I was happy he wanted to simplify and clarify his code by splitting the file, but the way he thought of doing this was the wrong way.

Tip I: Single Responsibility and Information Hiding

You should strive to minimize the information you require at place in your program. Joe had dozens of unit tests, which all derived from a single base class that contain methods required for all the tests. In a second look, we saw that some of the methods were in fact only needed by some subset of the tests, that were actually logically close.

To solve Joe’s problem, we created an intermediate class, which inherited from the common test base class, and changed these classes to inherit from the intermediate class. We then used Resharper’s Push Down Member refactoring, which removed the methods from the test base class into the intermediate class. No functionality was changed, but we removed code from the huge 4000 lines class! By continuing this process, we can break down the huge class into separate related classes with Single Responsibilities, and no class would have access to uneeded information (like methods it doesn’t care about).

Tip II – Duplicate Code Elimination

I believe the world of software would be a better place if people were not allowed to Copy-Paste code more than a few times a day. Many coders abuse this convenient shortcut and thus create unmaintainable code. The effective counter-measure to the Copy-Paste plague is elimination of duplicate code.

I saw in Joe’s long file code that looked similar to this:

alice = Configuration.Instance.GetUsers(“alice”);
bob = Configuration.Instance.GetUsers(“bob”);
charlie = Configuration.Instance.GetUsers(“charlie”);
diedre = Configuration.Instance.GetUsers(“diedre”);

Even though this is a rather simple example of code duplication, I strongly believe even such minor infractions should be dealt with. Every line of the above code snippet knows how to obtain users from the configuration. This knowledge has to be read and maintained by developers. Instead, why not get all the “user getting” code into one place and let us simply write what we want to do, instead of how?

To solve this, I use one of these two techniques:

Extract Method, Tiger Style

  1. Choose a single instance of duplication, and locate any parameters or code that is not the same among all the instances of the duplicated code. In our examples, the username (and the assignment variable) are the only two different things between the four lines of code.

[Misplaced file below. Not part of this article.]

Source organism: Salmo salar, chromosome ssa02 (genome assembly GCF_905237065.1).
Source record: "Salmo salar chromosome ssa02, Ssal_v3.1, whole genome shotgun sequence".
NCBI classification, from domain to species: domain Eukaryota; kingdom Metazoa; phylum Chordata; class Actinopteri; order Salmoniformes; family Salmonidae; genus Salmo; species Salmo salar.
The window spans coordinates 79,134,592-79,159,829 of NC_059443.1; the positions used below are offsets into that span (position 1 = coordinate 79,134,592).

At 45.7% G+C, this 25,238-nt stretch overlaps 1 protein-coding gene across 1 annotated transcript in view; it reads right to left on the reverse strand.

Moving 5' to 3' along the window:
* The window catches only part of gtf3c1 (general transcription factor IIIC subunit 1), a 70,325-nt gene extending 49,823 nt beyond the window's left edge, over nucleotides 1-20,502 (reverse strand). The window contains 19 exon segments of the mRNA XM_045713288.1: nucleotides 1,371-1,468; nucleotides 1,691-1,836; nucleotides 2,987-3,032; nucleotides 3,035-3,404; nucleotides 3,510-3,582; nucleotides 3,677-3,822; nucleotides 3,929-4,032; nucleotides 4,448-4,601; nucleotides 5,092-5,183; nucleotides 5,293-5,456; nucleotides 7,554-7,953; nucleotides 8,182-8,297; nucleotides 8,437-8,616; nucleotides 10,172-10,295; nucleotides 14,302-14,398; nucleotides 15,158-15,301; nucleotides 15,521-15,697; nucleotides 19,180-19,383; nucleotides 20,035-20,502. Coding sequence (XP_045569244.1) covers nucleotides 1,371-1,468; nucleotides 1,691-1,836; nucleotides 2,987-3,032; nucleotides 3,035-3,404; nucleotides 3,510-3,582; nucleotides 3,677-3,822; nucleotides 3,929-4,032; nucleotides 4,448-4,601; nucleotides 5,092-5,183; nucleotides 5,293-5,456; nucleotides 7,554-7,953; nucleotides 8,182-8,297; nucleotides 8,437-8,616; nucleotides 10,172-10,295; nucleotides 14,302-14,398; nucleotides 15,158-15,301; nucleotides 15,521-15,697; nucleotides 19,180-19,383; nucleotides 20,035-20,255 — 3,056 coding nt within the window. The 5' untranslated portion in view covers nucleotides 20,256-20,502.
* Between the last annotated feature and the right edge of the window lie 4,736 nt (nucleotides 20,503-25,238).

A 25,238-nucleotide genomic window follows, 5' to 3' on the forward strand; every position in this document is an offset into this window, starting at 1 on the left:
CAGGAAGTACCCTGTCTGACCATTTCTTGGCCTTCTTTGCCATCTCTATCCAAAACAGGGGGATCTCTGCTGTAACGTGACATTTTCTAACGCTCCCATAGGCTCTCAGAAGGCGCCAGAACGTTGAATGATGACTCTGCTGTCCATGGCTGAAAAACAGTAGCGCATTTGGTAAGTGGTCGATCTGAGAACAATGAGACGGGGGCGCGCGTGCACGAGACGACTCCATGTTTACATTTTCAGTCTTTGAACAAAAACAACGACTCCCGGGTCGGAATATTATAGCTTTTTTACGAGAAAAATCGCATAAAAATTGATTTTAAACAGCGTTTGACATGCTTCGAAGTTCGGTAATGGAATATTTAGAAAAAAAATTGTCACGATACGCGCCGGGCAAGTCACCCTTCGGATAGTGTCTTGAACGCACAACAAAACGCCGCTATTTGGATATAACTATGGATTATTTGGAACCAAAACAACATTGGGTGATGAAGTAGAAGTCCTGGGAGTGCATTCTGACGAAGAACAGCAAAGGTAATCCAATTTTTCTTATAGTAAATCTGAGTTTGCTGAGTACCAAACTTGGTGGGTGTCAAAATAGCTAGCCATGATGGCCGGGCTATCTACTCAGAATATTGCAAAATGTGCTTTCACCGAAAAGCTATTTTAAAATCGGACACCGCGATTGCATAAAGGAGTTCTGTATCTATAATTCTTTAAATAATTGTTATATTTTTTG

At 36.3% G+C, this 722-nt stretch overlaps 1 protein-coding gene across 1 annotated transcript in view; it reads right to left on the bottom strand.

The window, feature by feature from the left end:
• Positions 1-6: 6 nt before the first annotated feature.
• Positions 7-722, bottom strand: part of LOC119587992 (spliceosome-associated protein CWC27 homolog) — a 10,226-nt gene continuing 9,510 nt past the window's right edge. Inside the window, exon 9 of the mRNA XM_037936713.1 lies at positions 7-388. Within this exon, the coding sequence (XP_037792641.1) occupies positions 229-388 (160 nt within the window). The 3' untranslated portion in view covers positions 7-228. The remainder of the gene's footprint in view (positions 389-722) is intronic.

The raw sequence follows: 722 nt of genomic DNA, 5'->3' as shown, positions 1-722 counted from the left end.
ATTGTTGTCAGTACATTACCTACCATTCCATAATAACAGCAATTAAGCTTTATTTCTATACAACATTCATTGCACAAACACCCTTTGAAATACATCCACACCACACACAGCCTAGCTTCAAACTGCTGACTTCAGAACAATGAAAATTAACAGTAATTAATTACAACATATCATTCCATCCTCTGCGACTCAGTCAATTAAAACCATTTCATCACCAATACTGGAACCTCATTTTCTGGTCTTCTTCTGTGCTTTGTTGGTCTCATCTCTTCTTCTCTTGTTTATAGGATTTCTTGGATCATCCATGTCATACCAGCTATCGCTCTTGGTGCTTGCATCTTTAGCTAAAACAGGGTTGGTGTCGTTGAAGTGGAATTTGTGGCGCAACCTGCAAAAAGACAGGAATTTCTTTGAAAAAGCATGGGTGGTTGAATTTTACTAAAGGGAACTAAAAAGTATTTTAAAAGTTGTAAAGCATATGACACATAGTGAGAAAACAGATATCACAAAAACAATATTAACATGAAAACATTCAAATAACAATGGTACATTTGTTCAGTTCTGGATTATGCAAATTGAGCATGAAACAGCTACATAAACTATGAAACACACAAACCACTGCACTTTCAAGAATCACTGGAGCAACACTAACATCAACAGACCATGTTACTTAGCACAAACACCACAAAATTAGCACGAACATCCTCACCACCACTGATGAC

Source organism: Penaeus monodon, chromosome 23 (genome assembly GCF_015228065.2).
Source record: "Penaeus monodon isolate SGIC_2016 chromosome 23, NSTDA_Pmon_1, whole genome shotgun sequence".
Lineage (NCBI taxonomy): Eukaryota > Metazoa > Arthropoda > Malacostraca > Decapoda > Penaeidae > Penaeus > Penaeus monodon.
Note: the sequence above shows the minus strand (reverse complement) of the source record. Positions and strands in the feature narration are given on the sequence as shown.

2. For every such parameter, use Introduce Variable. The end result of this phase should look something like this:
    string username = “alice”;
    alice = Configuration.Instance.GetUsers(username);
    bob = Configuration.Instance.GetUsers(“bob”);
    charlie = Configuration.Instance.GetUsers(“charlie”);
    diedre = Configuration.Instance.GetUsers(“diedre”);

  3. Now, use Extract Method on this code (the first line in our example). This creates a new method that I would call GetUsers, that simply gets a string argument username and reads it from the configuration.
  4. Perform Inline Variable on the variable you created in step 1.
  5. Now, change all the other instances to use this new method and delete the redundant code.

The end result looks like this:

alice = GetUsers(“alice”);
bob = GetUsers(“bob”);
charlie = GetUsers(“charlie”);
diedre = GetUsers(“diedre”);

Another way to achieve the same refactoring is Crane Style (I’m just enjoying using kung-fu styles here because I saw Kung-Fu Panda not too long ago :). You can use immediately without creating the temporary user, but then you get a method that specifically returns the username for “alice”, which is not what you wanted. Nevertheless, this method can be refactoring by applying Extract Parameter on “alice”, netting us the same result.

Of course these two examples do not begin to cover the myriad of ways you can and should refactor the code. What’s important is that you always keep an eye out on how you can make your code more concise, which in turns leads to readability and maintainability.

Tip III: Code Cleanup

Resharper sprinkles colors to the right of your currently open file. Every such colored line is either a compilation error (for red lines), or a cleanup suggestion. Go over such suggestions and hear what Resharper has to say (in the example below it seems nobody is using the var xasdf, so a quick alt-Enter while standing on it will remove it).

Another thing which you should do is define and run FXCop
rules to perform a deeper analysis on your entire project/solution and spot potential problems.

Source Control

Tip IV – Use Source Control

I almost left this out as this goes without saying, but properly using source control can probably save you more time and money than all the other tips (or cost you if you don’t use it). The best source control tool I know of for Visual Studio is of course Team Foundation Server, as it has the best integration with the IDE. Other tools are possible, but you have to have a good reason for choosing something other than TFS (One good reason might be cross-platform development and the desire to keep all your code base in a single repository).